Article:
Real-life Advice on Preparing Your Dogs for Halloween
There’s lots of great tips and advice on the internet about Halloween Safety Tips for Pets. Of course we need to be sure our animals are safe and secure during the first major fall holiday of the year, but sometimes the tips and advice we read can prove difficult to translate into our individual situations with our own pets.
I honestly hadn’t given a lick of thought to preparing Sally, our newest family member, for Halloween until about a week ago. First, I panicked, and my immediate thought was to forget about Halloween this year and just keep the lights off and block access to the door bell. After those two seconds flashed by, I realized that was silly and moved on to ponder some real solutions.
Sally loves kids, and if we handle it right, Halloween could be a ton of fun for her. The problem for now is that she hasn’t quite got the hang of being calm when she sees them approaching, and it’s is our responsibility to protect her and the people who come to our home. The simple fact is that an overly excited 60 pound boxer mix could easily knock one over and cause injury, even though she just wanted to give them some love.
After some discussion with the rest of the family, we’ve come up with a few solid ideas that are based on two proven training techniques – desensitization and positive reinforcement. We’re hoping that these ideas will help you, and us, to make Halloween a happy event for everyone.
Since she arrived, we’ve been working on how Sally responds to the sound of the door bell so that it doesn’t cause her to immediately fire up into “super-excited” mode. She does really well already, but we’re concerned that the bell going off repeatedly will make her anxious. So, perhaps ringing the door bell multiple times a day, followed up with our “bed” and “stay” commands would get her used to it – especially when she gets some of her favorite treats after every successful exercise.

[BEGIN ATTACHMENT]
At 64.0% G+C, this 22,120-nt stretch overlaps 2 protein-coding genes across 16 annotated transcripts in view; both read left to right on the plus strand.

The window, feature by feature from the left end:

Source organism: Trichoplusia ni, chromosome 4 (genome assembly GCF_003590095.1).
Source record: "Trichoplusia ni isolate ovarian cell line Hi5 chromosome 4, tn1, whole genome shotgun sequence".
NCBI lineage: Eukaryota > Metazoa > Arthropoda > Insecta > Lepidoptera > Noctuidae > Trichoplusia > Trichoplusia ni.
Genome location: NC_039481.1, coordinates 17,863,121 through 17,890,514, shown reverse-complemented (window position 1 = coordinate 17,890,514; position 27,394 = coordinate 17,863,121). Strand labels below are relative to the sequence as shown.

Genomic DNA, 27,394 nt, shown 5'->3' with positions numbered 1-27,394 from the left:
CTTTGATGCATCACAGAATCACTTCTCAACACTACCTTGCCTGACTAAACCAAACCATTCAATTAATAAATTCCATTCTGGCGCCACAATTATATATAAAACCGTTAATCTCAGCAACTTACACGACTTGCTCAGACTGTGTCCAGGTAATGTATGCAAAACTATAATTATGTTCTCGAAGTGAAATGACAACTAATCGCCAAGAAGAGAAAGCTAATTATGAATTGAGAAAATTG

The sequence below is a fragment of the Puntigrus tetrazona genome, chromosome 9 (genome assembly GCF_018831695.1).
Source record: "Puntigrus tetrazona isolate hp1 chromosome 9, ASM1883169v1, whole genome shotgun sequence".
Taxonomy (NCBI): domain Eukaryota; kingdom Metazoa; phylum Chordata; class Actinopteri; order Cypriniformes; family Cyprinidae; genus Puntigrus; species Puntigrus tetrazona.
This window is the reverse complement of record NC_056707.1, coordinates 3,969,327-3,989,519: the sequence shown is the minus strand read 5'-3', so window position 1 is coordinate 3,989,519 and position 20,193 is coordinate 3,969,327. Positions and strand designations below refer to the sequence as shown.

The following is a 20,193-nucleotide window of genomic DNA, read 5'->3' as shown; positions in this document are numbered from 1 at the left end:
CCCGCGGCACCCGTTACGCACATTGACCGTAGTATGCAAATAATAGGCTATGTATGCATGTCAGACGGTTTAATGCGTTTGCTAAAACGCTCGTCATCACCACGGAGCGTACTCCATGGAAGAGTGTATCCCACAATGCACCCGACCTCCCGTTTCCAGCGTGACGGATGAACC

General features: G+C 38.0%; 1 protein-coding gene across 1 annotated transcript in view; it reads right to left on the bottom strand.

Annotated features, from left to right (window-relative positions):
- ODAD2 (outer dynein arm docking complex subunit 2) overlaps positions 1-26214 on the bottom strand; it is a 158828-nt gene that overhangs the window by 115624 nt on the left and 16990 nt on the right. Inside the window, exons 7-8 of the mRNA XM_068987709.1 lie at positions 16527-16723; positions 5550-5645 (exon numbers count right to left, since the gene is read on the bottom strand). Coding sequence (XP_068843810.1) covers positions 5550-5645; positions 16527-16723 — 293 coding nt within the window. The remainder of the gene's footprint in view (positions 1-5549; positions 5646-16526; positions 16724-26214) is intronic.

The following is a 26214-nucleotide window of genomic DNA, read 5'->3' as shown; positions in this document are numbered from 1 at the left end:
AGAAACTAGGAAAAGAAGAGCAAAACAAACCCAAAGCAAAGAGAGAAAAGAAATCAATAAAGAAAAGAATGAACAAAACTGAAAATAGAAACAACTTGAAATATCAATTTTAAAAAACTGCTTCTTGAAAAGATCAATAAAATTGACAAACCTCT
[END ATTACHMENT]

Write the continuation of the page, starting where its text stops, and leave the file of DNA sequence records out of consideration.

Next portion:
Gating the front entryway so that she can see the kids at the door, but can’t make physical contact seems like a pretty solid option to us as well. She’s still learning, and this could help cut out the confusion that could go on as we start opening and shutting the door. The gate would keep her from prancing away with the neighborhood children, or scaring someone with her exuberance and getting into a bad situation. Again, rewarding her with a treat every time she sits or lays down calmly behind the gate as we open the door would key to making everything fun and anxiety-free for Ms. Sally. This technique is something we can practice beforehand as well.
Our final idea is to take her out to the front of the house and put the candy dish on a table a few paces away. That way she can observe the goings on, but she won’t be faced with the temptation to put her paws up on some unsuspecting Power Ranger (do kids even care about Power Rangers anymore?). Again, treats would be in order for every time she handled people approaching her space calmly.
At this point, we think sitting outside with her is the best option. That way if it’s too much for her, one of us can stay outside passing out the goodies while Sally relaxes inside with her other family members. We want the whole evening to be a positive experience in her mind once the candy fest is over.
Even though these ideas are tailored for our situation, you can use the same lines of thought in preparing your fur baby for Halloween. Most dogs get the idea pretty quickly, and you could have Fido ready and raring to go by the time the sun sets on October 31!
How about you? Are you worried about how to handle Halloween as far as your pets are concerned? Or maybe you’re an old pro and you’d like to share your tips with PetsWeekly readers. Be sure to comment below with any questions or helpful advice you might have!